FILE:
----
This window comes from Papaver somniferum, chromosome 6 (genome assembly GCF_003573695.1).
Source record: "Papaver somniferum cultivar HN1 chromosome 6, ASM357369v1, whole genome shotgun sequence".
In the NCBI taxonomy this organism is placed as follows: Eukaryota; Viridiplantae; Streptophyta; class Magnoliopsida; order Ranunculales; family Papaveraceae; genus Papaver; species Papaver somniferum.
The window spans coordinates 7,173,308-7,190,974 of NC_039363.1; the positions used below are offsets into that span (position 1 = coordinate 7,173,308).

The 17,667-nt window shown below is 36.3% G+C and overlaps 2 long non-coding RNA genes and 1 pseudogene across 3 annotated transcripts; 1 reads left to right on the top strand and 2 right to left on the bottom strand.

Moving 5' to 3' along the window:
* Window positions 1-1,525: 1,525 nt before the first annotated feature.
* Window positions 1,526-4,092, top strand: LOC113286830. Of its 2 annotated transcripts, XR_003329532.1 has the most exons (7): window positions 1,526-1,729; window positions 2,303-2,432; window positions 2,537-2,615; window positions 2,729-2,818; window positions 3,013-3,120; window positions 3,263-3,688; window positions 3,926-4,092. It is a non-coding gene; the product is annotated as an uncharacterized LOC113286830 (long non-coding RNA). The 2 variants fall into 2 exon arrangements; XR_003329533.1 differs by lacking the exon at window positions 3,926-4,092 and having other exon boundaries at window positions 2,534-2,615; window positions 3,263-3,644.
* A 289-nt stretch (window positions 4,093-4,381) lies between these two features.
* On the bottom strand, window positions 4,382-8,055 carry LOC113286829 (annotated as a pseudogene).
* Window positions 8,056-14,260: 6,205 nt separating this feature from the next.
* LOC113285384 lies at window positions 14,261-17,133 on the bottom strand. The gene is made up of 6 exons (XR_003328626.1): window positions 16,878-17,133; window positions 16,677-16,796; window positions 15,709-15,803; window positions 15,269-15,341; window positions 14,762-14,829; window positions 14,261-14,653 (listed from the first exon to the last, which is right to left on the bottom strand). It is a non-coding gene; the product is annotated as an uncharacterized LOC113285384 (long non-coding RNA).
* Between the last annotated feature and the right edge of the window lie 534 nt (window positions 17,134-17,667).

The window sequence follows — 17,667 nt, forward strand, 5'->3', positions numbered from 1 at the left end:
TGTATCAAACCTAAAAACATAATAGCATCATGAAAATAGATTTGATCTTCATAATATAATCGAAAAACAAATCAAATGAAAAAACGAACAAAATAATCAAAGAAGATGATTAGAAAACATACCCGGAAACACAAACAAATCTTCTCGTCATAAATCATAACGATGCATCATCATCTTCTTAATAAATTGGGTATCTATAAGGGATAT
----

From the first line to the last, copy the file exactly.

This window comes from Papaver somniferum, chromosome 6 (genome assembly GCF_003573695.1).
Source record: "Papaver somniferum cultivar HN1 chromosome 6, ASM357369v1, whole genome shotgun sequence".
In the NCBI taxonomy this organism is placed as follows: Eukaryota; Viridiplantae; Streptophyta; class Magnoliopsida; order Ranunculales; family Papaveraceae; genus Papaver; species Papaver somniferum.
The window spans coordinates 7,173,308-7,190,974 of NC_039363.1; the positions used below are offsets into that span (position 1 = coordinate 7,173,308).

The 17,667-nt window shown below is 36.3% G+C and overlaps 2 long non-coding RNA genes and 1 pseudogene across 3 annotated transcripts; 1 reads left to right on the top strand and 2 right to left on the bottom strand.

Moving 5' to 3' along the window:
* Window positions 1-1,525: 1,525 nt before the first annotated feature.
* Window positions 1,526-4,092, top strand: LOC113286830. Of its 2 annotated transcripts, XR_003329532.1 has the most exons (7): window positions 1,526-1,729; window positions 2,303-2,432; window positions 2,537-2,615; window positions 2,729-2,818; window positions 3,013-3,120; window positions 3,263-3,688; window positions 3,926-4,092. It is a non-coding gene; the product is annotated as an uncharacterized LOC113286830 (long non-coding RNA). The 2 variants fall into 2 exon arrangements; XR_003329533.1 differs by lacking the exon at window positions 3,926-4,092 and having other exon boundaries at window positions 2,534-2,615; window positions 3,263-3,644.
* A 289-nt stretch (window positions 4,093-4,381) lies between these two features.
* On the bottom strand, window positions 4,382-8,055 carry LOC113286829 (annotated as a pseudogene).
* Window positions 8,056-14,260: 6,205 nt separating this feature from the next.
* LOC113285384 lies at window positions 14,261-17,133 on the bottom strand. The gene is made up of 6 exons (XR_003328626.1): window positions 16,878-17,133; window positions 16,677-16,796; window positions 15,709-15,803; window positions 15,269-15,341; window positions 14,762-14,829; window positions 14,261-14,653 (listed from the first exon to the last, which is right to left on the bottom strand). It is a non-coding gene; the product is annotated as an uncharacterized LOC113285384 (long non-coding RNA).
* Between the last annotated feature and the right edge of the window lie 534 nt (window positions 17,134-17,667).

The window sequence follows — 17,667 nt, forward strand, 5'->3', positions numbered from 1 at the left end:
TGTATCAAACCTAAAAACATAATAGCATCATGAAAATAGATTTGATCTTCATAATATAATCGAAAAACAAATCAAATGAAAAAACGAACAAAATAATCAAAGAAGATGATTAGAAAACATACCCGGAAACACAAACAAATCTTCTCGTCATAAATCATAACGATGCATCATCATCTTCTTAATAAATTGGGTATCTATAAGGGATAT